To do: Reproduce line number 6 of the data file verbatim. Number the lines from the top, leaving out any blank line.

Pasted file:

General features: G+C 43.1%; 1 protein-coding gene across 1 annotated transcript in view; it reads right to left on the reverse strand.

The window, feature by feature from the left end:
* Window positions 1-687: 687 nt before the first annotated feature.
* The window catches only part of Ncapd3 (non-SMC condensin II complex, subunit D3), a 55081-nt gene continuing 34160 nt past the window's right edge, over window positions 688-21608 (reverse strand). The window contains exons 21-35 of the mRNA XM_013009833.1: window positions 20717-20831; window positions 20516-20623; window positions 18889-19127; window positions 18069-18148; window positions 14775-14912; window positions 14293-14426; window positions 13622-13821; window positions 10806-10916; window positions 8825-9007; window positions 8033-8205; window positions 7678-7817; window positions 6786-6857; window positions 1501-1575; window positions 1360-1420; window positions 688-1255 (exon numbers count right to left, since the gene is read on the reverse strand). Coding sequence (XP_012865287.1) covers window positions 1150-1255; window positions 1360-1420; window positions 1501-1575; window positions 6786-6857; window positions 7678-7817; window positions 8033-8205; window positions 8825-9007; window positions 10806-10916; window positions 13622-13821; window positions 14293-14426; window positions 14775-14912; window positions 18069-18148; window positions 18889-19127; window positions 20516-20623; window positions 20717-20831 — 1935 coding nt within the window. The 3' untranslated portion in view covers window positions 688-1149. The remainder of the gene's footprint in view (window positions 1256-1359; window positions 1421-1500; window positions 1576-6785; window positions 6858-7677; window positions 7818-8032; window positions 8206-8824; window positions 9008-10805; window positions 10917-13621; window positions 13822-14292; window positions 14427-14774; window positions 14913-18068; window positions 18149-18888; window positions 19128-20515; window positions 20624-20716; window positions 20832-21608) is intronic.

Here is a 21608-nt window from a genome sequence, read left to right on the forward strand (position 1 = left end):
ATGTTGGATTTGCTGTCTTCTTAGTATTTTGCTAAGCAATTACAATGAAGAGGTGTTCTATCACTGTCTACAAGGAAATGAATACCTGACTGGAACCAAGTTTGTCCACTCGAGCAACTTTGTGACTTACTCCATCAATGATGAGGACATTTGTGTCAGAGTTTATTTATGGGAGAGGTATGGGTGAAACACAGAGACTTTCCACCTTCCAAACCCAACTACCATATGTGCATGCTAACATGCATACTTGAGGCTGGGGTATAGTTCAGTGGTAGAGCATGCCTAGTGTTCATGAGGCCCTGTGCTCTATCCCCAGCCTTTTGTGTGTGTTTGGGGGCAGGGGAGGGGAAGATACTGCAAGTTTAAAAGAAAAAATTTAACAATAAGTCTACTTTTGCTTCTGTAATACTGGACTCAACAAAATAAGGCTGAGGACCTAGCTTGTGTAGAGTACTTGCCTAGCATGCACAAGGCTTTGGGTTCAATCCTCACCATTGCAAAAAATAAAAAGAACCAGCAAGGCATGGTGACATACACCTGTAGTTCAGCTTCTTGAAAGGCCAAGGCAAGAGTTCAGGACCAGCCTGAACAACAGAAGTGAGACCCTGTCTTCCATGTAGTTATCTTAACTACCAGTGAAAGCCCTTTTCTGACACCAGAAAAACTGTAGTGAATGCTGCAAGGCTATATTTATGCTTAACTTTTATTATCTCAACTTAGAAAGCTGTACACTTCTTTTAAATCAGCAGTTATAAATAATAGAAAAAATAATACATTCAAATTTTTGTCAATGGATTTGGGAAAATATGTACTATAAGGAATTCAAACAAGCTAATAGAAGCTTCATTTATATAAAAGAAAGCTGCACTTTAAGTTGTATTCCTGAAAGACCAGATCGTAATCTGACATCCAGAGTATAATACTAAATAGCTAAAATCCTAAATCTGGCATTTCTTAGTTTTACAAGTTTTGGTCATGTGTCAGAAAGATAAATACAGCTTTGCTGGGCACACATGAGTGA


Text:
ATGTTGGATTTGCTGTCTTCTTAGTATTTTGCTAAGCAATTACAATGAAGAGGTGTTCTATCACTGTCTACAAGGAAATGAATACCTGACTGGAACCAAGTTTGTCCACTCGAGCAACTTTGTGACTTACTCCATCAATGATGAGGACATTTGTGTCAGAGTTTATTTATGGGAGAGGTATGGGTGAAACACAGAGACTTTCCACCTTCCAAACCCAACTACCATATGTGCATGCTAACATGCATACTTGAGGCTGGGGTATAGTTCAGTGGTAGAGCATGCCTAGTGTTCATGAGGCCCTGTGCTCTATCCCCAGCCTTTTGTGTGTGTTTGGGGGCAGGGGAGGGGAAGATACTGCAAGTTTAAAAGAAAAAATTTAACAATAAGTCTACTTTTGCTTCTGTAATACTGGACTCAACAAAATAAGGCTGAGGACCTAGCTTGTGTAGAGTACTTGCCTAGCATGCACAAGGCTTTGGGTTCAATCCTCACCATTGCAAAAAATAAAAAGAACCAGCAAGGCATGGTGACATACACCTGTAGTTCAGCTTCTTGAAAGGCCAAGGCAAGAGTTCAGGACCAGCCTGAACAACAGAAGTGAGACCCTGTCTTCCATGTAGTTATCTTAACTACCAGTGAAAGCCCTTTTCTGACACCAGAAAAACTGTAGTGAATGCTGCAAGGCTATATTTATGCTTAACTTTTATTATCTCAACTTAGAAAGCTGTACACTTCTTTTAAATCAGCAGTTATAAATAATAGAAAAAATAATACATTCAAATTTTTGTCAATGGATTTGGGAAAATATGTACTATAAGGAATTCAAACAAGCTAATAGAAGCTTCATTTATATAAAAGAAAGCTGCACTTTAAGTTGTATTCCTGAAAGACCAGATCGTAATCTGACATCCAGAGTATAATACTAAATAGCTAAAATCCTAAATCTGGCATTTCTTAGTTTTACAAGTTTTGGTCATGTGTCAGAAAGATAAATACAGCTTTGCTGGGCACACATGAGTGA